Appellant left the room, and M.A. ran to the bathroom door and knocked on it to get N.E. N.E. testified that when she opened the door, she saw M.A. standing there about to cry. M.A. told N.E. that appellant had been “feeling on her” and put his hands down her shirt. M.A. also told N.E. that appellant had asked her to come back when N.E. was not there. M.A. started to cry and told N.E. that she felt dirty.
M.A. and N.E. confronted appellant, who denied doing anything but giving M.A. a hug. The girls left and went to M.A.’s apartment, where they told M.A.’s mother what had happened. M.A.’s mother testified that both of the girls were crying when she saw them. She called 911, and St. Paul Police Officer Mark Richie later met with her and the girls. When questioned by police, appellant denied touching M.A. sexually.
In considering a claim of insufficient evidence, this court’s review is limited to a painstaking analysis of the record to determine whether the evidence, when viewed in the light most favorable to the conviction, is sufficient to allow the jurors to reach the verdict that they did. State v. Webb, 440 N.W.2d 426, 430 (Minn. 1989). The reviewing court must assume that the jury believed the state’s witnesses and disbelieved any contrary evidence. State v. Moore, 438 N.W.2d 101, 108 (Minn. 1989). The reviewing court will not disturb the verdict if the jury, acting with due regard for the presumption of innocence and the requirement of proof beyond a reasonable doubt, could reasonably conclude the defendant was guilty of the charged offense. State v. Alton, 432 N.W.2d 754, 756 (Minn. 1988).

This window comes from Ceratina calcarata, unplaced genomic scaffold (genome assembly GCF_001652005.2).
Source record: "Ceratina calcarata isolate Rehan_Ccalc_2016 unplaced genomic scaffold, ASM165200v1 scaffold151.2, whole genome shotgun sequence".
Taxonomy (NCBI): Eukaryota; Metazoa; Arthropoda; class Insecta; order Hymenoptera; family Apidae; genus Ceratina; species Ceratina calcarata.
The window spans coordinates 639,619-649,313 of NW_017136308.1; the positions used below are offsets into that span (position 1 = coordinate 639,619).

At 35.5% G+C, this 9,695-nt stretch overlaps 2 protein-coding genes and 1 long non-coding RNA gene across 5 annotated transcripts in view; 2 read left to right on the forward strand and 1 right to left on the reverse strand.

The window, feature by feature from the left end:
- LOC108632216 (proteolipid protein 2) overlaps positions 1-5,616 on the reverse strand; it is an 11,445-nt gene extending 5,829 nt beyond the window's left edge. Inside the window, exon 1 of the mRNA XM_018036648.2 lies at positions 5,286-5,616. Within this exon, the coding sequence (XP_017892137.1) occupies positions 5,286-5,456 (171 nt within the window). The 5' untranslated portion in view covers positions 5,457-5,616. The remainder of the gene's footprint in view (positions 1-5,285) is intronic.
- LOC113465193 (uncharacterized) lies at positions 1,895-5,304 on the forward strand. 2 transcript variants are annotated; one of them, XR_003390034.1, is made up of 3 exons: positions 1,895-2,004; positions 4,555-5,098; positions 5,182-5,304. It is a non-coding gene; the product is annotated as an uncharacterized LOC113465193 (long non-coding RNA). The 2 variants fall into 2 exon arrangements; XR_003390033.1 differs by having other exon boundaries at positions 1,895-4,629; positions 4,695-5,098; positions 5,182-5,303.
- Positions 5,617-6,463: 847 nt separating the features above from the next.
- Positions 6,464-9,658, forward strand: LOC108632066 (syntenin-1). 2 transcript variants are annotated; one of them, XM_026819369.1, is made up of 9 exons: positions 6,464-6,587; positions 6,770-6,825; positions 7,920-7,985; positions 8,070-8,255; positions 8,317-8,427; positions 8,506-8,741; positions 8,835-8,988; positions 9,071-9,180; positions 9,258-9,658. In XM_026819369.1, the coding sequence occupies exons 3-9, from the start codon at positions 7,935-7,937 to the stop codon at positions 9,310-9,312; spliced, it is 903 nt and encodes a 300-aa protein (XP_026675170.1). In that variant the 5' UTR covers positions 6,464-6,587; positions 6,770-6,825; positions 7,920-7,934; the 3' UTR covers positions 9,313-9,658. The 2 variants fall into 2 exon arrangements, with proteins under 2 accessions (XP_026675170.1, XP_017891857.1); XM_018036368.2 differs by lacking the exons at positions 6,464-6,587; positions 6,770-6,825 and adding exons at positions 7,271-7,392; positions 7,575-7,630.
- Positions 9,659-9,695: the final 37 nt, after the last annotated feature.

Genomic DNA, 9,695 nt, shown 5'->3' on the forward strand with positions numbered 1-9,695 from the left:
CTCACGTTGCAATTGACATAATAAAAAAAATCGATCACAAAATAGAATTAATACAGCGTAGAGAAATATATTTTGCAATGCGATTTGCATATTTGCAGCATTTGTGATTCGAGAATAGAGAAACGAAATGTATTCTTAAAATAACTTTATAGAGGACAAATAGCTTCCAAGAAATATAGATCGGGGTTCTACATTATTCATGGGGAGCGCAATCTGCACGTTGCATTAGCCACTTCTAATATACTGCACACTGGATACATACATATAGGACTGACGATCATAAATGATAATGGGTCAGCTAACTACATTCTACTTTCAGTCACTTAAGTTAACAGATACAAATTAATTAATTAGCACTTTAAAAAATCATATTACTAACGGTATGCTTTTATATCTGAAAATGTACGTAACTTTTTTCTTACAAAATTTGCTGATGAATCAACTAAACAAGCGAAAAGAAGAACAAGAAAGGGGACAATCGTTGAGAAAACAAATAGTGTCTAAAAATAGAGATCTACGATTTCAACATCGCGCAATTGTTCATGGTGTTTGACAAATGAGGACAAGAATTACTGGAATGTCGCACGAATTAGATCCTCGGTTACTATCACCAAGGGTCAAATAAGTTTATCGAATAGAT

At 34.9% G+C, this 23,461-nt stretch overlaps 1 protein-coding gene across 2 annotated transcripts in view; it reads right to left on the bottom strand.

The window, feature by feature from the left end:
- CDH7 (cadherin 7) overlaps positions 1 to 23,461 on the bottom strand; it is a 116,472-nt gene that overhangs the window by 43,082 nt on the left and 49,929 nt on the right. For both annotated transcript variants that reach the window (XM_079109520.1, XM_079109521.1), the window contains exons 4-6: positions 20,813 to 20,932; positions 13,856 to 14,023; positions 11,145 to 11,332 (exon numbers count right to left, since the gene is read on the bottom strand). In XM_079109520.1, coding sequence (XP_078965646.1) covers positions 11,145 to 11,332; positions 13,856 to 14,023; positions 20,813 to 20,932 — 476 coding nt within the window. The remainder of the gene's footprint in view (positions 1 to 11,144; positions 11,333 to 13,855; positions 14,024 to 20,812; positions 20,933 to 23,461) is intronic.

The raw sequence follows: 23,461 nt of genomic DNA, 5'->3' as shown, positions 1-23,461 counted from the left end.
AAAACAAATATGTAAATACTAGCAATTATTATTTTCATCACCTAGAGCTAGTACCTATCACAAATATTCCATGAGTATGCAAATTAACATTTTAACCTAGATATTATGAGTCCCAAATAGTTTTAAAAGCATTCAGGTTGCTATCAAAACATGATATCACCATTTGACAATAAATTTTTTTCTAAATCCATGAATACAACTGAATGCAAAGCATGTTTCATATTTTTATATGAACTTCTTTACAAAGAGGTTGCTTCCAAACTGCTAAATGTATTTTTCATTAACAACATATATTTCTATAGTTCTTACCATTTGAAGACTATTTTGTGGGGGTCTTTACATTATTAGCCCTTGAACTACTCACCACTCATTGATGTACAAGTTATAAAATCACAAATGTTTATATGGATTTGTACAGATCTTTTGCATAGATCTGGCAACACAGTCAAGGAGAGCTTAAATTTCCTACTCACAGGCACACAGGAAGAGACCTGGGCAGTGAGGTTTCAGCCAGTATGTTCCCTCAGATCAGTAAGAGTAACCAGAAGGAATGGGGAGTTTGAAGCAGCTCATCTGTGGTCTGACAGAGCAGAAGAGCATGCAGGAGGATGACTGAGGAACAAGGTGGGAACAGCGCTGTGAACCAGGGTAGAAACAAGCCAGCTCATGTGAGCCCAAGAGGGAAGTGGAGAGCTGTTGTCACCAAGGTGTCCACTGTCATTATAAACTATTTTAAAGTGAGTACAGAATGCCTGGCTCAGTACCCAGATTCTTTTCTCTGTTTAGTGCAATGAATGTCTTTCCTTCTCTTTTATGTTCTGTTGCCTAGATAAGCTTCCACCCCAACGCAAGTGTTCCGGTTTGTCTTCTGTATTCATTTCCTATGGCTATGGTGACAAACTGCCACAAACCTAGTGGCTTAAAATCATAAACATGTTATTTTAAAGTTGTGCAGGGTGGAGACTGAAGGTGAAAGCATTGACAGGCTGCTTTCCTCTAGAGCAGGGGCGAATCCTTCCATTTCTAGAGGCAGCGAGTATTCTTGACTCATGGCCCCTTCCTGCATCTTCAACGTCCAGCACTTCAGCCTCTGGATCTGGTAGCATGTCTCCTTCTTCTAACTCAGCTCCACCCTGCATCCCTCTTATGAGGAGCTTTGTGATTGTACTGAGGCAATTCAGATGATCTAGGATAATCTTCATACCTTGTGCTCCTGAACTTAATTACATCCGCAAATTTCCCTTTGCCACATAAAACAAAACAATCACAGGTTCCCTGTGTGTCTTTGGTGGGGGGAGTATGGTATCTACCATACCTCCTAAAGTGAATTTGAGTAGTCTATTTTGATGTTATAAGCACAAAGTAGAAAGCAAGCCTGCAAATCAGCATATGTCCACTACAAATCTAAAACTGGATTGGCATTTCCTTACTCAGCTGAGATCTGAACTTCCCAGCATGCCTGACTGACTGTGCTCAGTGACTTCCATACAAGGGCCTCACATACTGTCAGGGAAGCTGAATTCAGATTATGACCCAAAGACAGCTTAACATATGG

A person who engages in sexual contact with another person is guilty of criminal sexual conduct in the fourth degree if any of the following circumstances exists: * * *
(c) the actor uses force or coercion to accomplish the sexual contact.
Minn. Stat. § 609.345, subd. 1(c) (1998).
Appellant argues that the evidence was not sufficient to prove that he used force or coercion to accomplish sexual contact with M.A.